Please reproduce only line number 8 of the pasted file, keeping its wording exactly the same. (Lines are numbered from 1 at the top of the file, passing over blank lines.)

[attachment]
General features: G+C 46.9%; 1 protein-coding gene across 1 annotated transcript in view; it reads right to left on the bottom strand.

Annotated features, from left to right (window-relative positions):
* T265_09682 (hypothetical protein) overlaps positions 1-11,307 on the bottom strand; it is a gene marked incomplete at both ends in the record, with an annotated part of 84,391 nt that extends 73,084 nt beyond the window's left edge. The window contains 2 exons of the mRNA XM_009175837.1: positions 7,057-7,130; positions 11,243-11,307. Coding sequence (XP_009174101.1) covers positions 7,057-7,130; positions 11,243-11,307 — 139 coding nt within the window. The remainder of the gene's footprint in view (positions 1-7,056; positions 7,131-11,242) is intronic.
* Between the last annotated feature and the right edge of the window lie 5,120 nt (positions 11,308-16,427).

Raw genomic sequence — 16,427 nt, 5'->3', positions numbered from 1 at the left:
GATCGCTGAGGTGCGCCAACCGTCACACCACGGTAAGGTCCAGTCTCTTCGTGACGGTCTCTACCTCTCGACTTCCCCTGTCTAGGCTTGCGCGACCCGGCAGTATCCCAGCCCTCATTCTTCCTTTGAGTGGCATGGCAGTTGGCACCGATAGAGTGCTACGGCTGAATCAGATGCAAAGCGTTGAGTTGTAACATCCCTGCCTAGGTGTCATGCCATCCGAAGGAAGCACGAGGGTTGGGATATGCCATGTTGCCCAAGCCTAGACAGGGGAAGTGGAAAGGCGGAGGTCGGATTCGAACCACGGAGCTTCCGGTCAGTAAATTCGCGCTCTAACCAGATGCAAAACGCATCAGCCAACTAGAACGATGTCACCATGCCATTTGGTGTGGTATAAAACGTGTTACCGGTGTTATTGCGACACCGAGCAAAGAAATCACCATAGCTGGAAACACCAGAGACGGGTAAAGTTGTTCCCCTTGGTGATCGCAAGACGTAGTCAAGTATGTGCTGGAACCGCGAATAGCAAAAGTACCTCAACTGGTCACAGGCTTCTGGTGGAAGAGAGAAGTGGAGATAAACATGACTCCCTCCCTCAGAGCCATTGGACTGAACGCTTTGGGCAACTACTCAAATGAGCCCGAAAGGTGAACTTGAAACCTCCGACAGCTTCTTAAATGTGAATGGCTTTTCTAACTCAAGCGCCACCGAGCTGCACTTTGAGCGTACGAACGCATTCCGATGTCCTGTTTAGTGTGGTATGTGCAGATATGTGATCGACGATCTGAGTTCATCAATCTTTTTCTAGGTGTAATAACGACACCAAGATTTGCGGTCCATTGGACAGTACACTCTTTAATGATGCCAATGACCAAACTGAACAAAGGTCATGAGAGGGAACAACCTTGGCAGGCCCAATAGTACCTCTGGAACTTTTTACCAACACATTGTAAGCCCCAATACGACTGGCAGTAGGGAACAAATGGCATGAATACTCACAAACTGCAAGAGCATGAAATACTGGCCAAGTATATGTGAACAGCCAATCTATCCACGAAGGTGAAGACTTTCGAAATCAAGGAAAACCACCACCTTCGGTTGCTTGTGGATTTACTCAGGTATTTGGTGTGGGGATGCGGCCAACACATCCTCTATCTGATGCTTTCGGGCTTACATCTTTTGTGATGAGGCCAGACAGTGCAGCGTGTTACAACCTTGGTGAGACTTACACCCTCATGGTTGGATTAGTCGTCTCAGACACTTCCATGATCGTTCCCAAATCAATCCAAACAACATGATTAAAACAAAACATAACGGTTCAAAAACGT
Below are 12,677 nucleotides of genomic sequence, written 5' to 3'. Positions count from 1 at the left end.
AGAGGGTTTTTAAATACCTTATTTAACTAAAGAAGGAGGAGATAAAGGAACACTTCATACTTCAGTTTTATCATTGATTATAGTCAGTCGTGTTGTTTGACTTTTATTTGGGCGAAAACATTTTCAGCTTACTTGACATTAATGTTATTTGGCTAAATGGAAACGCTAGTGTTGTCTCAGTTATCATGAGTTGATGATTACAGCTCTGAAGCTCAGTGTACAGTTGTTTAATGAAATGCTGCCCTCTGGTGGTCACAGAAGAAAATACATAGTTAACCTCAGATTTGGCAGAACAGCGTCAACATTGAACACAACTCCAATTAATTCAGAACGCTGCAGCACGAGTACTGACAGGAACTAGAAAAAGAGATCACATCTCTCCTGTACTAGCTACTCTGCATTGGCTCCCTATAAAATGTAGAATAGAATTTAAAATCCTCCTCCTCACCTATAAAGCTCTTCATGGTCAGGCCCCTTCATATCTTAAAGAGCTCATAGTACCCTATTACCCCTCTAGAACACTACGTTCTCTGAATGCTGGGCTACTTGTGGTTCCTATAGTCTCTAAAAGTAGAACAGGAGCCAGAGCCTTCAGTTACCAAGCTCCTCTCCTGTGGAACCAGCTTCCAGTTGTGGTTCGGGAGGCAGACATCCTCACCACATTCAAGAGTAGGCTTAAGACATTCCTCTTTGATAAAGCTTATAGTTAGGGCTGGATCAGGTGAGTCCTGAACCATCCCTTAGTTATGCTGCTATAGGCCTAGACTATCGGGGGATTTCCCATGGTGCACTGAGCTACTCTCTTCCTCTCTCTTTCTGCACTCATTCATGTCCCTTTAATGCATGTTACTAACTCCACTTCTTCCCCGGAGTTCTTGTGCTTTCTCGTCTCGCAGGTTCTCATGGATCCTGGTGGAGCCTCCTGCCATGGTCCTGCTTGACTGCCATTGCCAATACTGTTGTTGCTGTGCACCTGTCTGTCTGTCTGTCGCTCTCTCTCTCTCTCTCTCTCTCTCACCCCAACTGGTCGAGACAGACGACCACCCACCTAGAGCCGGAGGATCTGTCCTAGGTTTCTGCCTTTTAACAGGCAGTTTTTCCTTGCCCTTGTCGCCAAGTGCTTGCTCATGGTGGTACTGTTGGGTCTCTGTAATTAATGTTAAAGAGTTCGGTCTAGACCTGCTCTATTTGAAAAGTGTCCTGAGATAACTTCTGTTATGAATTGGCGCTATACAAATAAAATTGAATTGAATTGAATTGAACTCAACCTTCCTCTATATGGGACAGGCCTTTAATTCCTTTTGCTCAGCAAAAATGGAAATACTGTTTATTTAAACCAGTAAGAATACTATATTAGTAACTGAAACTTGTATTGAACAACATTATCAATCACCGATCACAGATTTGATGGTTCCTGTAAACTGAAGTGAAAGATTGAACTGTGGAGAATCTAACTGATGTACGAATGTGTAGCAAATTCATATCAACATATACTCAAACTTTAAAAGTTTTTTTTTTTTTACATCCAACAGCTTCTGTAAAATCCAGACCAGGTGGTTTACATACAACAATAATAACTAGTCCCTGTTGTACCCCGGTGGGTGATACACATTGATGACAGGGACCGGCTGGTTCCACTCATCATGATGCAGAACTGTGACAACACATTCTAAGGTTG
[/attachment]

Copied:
AGAGGGTTTTTAAATACCTTATTTAACTAAAGAAGGAGGAGATAAAGGAACACTTCATACTTCAGTTTTATCATTGATTATAGTCAGTCGTGTTGTTTGACTTTTATTTGGGCGAAAACATTTTCAGCTTACTTGACATTAATGTTATTTGGCTAAATGGAAACGCTAGTGTTGTCTCAGTTATCATGAGTTGATGATTACAGCTCTGAAGCTCAGTGTACAGTTGTTTAATGAAATGCTGCCCTCTGGTGGTCACAGAAGAAAATACATAGTTAACCTCAGATTTGGCAGAACAGCGTCAACATTGAACACAACTCCAATTAATTCAGAACGCTGCAGCACGAGTACTGACAGGAACTAGAAAAAGAGATCACATCTCTCCTGTACTAGCTACTCTGCATTGGCTCCCTATAAAATGTAGAATAGAATTTAAAATCCTCCTCCTCACCTATAAAGCTCTTCATGGTCAGGCCCCTTCATATCTTAAAGAGCTCATAGTACCCTATTACCCCTCTAGAACACTACGTTCTCTGAATGCTGGGCTACTTGTGGTTCCTATAGTCTCTAAAAGTAGAACAGGAGCCAGAGCCTTCAGTTACCAAGCTCCTCTCCTGTGGAACCAGCTTCCAGTTGTGGTTCGGGAGGCAGACATCCTCACCACATTCAAGAGTAGGCTTAAGACATTCCTCTTTGATAAAGCTTATAGTTAGGGCTGGATCAGGTGAGTCCTGAACCATCCCTTAGTTATGCTGCTATAGGCCTAGACTATCGGGGGATTTCCCATGGTGCACTGAGCTACTCTCTTCCTCTCTCTTTCTGCACTCATTCATGTCCCTTTAATGCATGTTACTAACTCCACTTCTTCCCCGGAGTTCTTGTGCTTTCTCGTCTCGCAGGTTCTCATGGATCCTGGTGGAGCCTCCTGCCATGGTCCTGCTTGACTGCCATTGCCAATACTGTTGTTGCTGTGCACCTGTCTGTCTGTCTGTCGCTCTCTCTCTCTCTCTCTCTCTCTCACCCCAACTGGTCGAGACAGACGACCACCCACCTAGAGCCGGAGGATCTGTCCTAGGTTTCTGCCTTTTAACAGGCAGTTTTTCCTTGCCCTTGTCGCCAAGTGCTTGCTCATGGTGGTACTGTTGGGTCTCTGTAATTAATGTTAAAGAGTTCGGTCTAGACCTGCTCTATTTGAAAAGTGTCCTGAGATAACTTCTGTTATGAATTGGCGCTATACAAATAAAATTGAATTGAATTGAATTGAACTCAACCTTCCTCTATATGGGACAGGCCTTTAATTCCTTTTGCTCAGCAAAAATGGAAATACTGTTTATTTAAACCAGTAAGAATACTATATTAGTAACTGAAACTTGTATTGAACAACATTATCAATCACCGATCACAGATTTGATGGTTCCTGTAAACTGAAGTGAAAGATTGAACTGTGGAGAATCTAACTGATGTACGAATGTGTAGCAAATTCATATCAACATATACTCAAACTTTAAAAGTTTTTTTTTTTTTACATCCAACAGCTTCTGTAAAATCCAGACCAGGTGGTTTACATACAACAATAATAACTAGTCCCTGTTGTACCCCGGTGGGTGATACACATTGATGACAGGGACCGGCTGGTTCCACTCATCATGATGCAGAACTGTGACAACACATTCTAAGGTTG